First of all is the lens actually moving when the eyepiece is adjusted? If not the unit is faulty. The camera needs to be set on a tripod and focusing on a target to detect parallax. Second is, do you wear eyeglasses? I do and have to remove them when using the optical finder, sports wire finder, and prisms. You need to get the eyeball close as you can to see the proper framing of the subject. Just a thought and good luck, Steven.

  7. #17
    altair's Avatar
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    Hi again, thanks for your reply snederhiser.

    Yes, the lens in the optical finder is moving when the eyepiece parallax dial is adjusted. And no, I don't wear glasses.

    I have yet to put the Crown up on a tripod & check the framing via the GG. Will do this sooner or later. Thanks!

  8. #18

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    Hi,
    altair is it the metal frame of the sports viewfinder stuck or is it the wire frame which pops out of the metal frame?
    Attached Thumbnails Attached Thumbnails speeed graphic viewer.jpg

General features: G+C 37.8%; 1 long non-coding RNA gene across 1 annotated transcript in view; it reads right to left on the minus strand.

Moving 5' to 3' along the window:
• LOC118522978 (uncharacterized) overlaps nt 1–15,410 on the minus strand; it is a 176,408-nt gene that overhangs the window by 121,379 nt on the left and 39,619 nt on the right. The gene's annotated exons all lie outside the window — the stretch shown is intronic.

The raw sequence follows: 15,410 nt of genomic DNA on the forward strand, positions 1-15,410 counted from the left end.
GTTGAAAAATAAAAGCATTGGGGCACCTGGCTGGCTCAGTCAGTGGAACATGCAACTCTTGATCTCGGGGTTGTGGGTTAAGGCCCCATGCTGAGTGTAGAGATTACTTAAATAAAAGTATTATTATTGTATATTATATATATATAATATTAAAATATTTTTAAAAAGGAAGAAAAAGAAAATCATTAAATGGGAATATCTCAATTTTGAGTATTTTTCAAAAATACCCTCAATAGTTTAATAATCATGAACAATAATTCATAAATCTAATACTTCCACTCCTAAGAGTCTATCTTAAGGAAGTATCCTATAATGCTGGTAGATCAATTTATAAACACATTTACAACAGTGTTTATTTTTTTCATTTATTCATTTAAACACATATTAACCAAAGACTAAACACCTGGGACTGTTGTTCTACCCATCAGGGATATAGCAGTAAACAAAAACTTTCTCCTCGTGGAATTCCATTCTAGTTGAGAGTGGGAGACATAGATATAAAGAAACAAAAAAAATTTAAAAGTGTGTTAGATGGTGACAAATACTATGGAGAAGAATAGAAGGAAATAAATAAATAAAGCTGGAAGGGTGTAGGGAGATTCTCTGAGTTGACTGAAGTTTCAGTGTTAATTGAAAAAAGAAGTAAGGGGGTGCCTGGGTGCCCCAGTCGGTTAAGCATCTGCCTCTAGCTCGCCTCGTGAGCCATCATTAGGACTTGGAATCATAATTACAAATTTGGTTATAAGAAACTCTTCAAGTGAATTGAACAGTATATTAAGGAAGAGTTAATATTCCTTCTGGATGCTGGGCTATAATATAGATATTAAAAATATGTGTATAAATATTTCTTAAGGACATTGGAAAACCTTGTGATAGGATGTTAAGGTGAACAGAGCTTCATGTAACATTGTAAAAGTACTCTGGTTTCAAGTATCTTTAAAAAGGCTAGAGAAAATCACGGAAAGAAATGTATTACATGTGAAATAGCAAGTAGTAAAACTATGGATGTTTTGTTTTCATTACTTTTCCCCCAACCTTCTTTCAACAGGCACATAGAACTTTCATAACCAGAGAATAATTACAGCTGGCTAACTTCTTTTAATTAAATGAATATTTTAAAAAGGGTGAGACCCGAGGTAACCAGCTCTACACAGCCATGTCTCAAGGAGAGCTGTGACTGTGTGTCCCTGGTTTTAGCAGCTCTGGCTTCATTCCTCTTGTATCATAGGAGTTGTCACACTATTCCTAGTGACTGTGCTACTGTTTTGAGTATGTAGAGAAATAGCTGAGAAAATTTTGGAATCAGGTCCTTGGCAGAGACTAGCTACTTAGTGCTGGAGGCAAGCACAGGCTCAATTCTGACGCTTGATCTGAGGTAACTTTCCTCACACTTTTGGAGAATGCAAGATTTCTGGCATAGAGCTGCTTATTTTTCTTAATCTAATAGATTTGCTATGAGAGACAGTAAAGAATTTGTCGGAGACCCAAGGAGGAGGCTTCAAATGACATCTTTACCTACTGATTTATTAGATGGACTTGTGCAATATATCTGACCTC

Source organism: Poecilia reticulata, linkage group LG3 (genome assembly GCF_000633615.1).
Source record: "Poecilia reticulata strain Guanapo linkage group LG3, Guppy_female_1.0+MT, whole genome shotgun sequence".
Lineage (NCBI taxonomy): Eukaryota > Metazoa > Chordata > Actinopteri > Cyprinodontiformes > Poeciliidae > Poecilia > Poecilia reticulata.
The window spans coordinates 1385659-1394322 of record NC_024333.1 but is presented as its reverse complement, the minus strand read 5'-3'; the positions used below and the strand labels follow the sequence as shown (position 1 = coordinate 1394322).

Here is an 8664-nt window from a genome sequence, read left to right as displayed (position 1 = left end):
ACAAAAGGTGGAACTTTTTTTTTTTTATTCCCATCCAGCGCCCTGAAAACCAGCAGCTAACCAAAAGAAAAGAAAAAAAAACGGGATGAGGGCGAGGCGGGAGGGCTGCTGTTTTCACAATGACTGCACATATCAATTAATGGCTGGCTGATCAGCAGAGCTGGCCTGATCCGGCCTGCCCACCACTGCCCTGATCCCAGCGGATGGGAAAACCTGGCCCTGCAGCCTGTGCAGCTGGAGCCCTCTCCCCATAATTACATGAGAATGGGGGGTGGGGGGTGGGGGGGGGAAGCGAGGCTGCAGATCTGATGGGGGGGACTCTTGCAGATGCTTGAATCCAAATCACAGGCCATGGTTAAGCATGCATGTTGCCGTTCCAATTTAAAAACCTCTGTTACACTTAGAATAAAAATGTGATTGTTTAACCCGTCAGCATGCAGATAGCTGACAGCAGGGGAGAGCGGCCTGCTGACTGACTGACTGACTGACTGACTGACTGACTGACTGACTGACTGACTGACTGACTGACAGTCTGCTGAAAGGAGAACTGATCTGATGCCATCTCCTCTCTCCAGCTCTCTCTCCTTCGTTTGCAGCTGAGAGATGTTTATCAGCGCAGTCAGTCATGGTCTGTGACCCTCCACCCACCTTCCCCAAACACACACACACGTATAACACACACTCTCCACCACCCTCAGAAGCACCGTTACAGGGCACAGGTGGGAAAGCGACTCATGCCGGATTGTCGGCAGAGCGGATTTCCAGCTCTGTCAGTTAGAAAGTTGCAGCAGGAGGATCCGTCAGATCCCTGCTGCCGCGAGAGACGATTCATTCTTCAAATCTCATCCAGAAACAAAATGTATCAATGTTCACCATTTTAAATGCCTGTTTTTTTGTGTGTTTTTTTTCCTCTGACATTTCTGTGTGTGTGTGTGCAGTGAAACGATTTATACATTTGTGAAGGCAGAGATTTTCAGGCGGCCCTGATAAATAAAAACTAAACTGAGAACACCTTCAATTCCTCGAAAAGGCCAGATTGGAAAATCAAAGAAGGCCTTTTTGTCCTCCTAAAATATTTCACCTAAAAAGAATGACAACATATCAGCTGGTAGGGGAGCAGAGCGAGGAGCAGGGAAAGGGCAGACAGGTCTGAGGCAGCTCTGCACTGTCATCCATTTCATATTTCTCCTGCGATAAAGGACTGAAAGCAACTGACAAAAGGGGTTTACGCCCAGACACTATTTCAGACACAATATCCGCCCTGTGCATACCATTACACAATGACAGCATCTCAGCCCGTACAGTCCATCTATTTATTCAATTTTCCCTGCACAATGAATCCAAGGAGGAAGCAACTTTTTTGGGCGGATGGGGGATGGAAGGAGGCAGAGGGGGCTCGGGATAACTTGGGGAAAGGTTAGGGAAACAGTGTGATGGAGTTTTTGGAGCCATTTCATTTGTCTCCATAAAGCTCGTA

9. #19
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    Reciprocity: thanks, that's an excellent picture, btw. On my Crown, its the wire frame which is supposed to pop out of the metal frame that is stuck. I can't do what you show in the photos you attached.

  10. #20

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    You won't see the view change when using the optical finder unless camera is mounted on a strong tripod, and aimed at a target. a target like a vertical X on a piece of wallboard/plywood/wall. Mount board exactly 15 feet from the film plane, then turn the paralax control through the various ditances, and you will see the picture in the viewfinder shift to slightly different places on the target.
    Quote Originally Posted by altair View Post
    snederhiser: Yes, I see that the circular small opening in the eyepiece of the optica finder rotates when the parallax correction dial is rotated from 6-8-15ft then to infinity, but when one looks through the optical finder when rotating the parallax correction dial, should the view that one sees also change? That's what has me perplexed.